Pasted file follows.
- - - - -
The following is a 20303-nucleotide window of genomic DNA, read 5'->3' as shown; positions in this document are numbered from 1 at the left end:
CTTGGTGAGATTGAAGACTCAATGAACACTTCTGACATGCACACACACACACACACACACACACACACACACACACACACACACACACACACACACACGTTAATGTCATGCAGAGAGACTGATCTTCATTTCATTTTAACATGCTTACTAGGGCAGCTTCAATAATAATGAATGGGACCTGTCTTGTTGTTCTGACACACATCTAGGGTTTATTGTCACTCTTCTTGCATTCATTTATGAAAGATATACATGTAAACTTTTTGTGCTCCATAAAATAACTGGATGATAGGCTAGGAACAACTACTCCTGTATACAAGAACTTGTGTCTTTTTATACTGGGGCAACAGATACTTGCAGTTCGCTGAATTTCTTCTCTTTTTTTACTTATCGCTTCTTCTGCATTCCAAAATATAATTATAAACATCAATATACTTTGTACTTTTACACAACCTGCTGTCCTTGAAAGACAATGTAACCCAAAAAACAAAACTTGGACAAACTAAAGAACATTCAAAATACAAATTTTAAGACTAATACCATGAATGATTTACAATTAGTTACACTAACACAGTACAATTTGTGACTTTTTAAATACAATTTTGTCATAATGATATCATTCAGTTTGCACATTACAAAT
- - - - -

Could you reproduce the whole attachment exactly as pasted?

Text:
The following is a 20303-nucleotide window of genomic DNA, read 5'->3' as shown; positions in this document are numbered from 1 at the left end:
CTTGGTGAGATTGAAGACTCAATGAACACTTCTGACATGCACACACACACACACACACACACACACACACACACACACACACACACACACACACACACGTTAATGTCATGCAGAGAGACTGATCTTCATTTCATTTTAACATGCTTACTAGGGCAGCTTCAATAATAATGAATGGGACCTGTCTTGTTGTTCTGACACACATCTAGGGTTTATTGTCACTCTTCTTGCATTCATTTATGAAAGATATACATGTAAACTTTTTGTGCTCCATAAAATAACTGGATGATAGGCTAGGAACAACTACTCCTGTATACAAGAACTTGTGTCTTTTTATACTGGGGCAACAGATACTTGCAGTTCGCTGAATTTCTTCTCTTTTTTTACTTATCGCTTCTTCTGCATTCCAAAATATAATTATAAACATCAATATACTTTGTACTTTTACACAACCTGCTGTCCTTGAAAGACAATGTAACCCAAAAAACAAAACTTGGACAAACTAAAGAACATTCAAAATACAAATTTTAAGACTAATACCATGAATGATTTACAATTAGTTACACTAACACAGTACAATTTGTGACTTTTTAAATACAATTTTGTCATAATGATATCATTCAGTTTGCACATTACAAAT